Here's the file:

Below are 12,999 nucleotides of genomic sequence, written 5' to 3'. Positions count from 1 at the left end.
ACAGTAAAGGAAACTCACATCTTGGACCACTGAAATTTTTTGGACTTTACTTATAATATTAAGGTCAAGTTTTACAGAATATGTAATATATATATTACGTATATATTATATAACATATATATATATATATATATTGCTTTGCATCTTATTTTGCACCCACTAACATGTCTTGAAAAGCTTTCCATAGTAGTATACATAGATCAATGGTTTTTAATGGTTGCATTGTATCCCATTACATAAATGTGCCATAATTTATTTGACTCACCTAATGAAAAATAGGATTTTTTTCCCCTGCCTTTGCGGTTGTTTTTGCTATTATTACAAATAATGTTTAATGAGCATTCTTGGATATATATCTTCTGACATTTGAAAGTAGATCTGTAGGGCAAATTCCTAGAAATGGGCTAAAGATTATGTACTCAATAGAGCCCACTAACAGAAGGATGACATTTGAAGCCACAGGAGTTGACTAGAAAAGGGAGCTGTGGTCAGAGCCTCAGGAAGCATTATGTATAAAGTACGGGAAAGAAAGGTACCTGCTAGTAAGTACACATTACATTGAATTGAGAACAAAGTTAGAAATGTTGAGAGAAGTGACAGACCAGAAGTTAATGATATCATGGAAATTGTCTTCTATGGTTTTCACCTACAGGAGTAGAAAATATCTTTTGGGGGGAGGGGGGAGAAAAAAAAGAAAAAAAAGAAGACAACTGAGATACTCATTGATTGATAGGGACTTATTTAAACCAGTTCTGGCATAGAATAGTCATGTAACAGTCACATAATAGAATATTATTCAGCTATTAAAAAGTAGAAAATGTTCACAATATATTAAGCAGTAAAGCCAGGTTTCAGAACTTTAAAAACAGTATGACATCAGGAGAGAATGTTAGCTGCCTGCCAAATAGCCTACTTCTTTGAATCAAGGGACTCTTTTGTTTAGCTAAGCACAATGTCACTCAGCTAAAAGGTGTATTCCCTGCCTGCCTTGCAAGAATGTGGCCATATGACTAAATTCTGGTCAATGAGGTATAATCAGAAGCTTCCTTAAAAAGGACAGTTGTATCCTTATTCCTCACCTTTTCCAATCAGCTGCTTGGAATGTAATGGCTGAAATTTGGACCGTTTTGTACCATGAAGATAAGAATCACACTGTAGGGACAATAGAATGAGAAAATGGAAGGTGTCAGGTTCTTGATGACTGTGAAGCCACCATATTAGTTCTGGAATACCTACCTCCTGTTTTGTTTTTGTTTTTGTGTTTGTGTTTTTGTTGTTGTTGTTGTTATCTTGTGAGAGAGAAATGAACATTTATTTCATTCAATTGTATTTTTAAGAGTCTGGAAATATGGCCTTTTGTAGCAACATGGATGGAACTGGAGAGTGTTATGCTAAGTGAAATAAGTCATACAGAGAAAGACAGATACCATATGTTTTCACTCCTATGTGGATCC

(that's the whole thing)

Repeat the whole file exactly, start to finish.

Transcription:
Below are 12,999 nucleotides of genomic sequence, written 5' to 3'. Positions count from 1 at the left end.
ACAGTAAAGGAAACTCACATCTTGGACCACTGAAATTTTTTGGACTTTACTTATAATATTAAGGTCAAGTTTTACAGAATATGTAATATATATATTACGTATATATTATATAACATATATATATATATATATATTGCTTTGCATCTTATTTTGCACCCACTAACATGTCTTGAAAAGCTTTCCATAGTAGTATACATAGATCAATGGTTTTTAATGGTTGCATTGTATCCCATTACATAAATGTGCCATAATTTATTTGACTCACCTAATGAAAAATAGGATTTTTTTCCCCTGCCTTTGCGGTTGTTTTTGCTATTATTACAAATAATGTTTAATGAGCATTCTTGGATATATATCTTCTGACATTTGAAAGTAGATCTGTAGGGCAAATTCCTAGAAATGGGCTAAAGATTATGTACTCAATAGAGCCCACTAACAGAAGGATGACATTTGAAGCCACAGGAGTTGACTAGAAAAGGGAGCTGTGGTCAGAGCCTCAGGAAGCATTATGTATAAAGTACGGGAAAGAAAGGTACCTGCTAGTAAGTACACATTACATTGAATTGAGAACAAAGTTAGAAATGTTGAGAGAAGTGACAGACCAGAAGTTAATGATATCATGGAAATTGTCTTCTATGGTTTTCACCTACAGGAGTAGAAAATATCTTTTGGGGGGAGGGGGGAGAAAAAAAAGAAAAAAAAGAAGACAACTGAGATACTCATTGATTGATAGGGACTTATTTAAACCAGTTCTGGCATAGAATAGTCATGTAACAGTCACATAATAGAATATTATTCAGCTATTAAAAAGTAGAAAATGTTCACAATATATTAAGCAGTAAAGCCAGGTTTCAGAACTTTAAAAACAGTATGACATCAGGAGAGAATGTTAGCTGCCTGCCAAATAGCCTACTTCTTTGAATCAAGGGACTCTTTTGTTTAGCTAAGCACAATGTCACTCAGCTAAAAGGTGTATTCCCTGCCTGCCTTGCAAGAATGTGGCCATATGACTAAATTCTGGTCAATGAGGTATAATCAGAAGCTTCCTTAAAAAGGACAGTTGTATCCTTATTCCTCACCTTTTCCAATCAGCTGCTTGGAATGTAATGGCTGAAATTTGGACCGTTTTGTACCATGAAGATAAGAATCACACTGTAGGGACAATAGAATGAGAAAATGGAAGGTGTCAGGTTCTTGATGACTGTGAAGCCACCATATTAGTTCTGGAATACCTACCTCCTGTTTTGTTTTTGTTTTTGTGTTTGTGTTTTTGTTGTTGTTGTTGTTATCTTGTGAGAGAGAAATGAACATTTATTTCATTCAATTGTATTTTTAAGAGTCTGGAAATATGGCCTTTTGTAGCAACATGGATGGAACTGGAGAGTGTTATGCTAAGTGAAATAAGTCATACAGAGAAAGACAGATACCATATGTTTTCACTCCTATGTGGATCC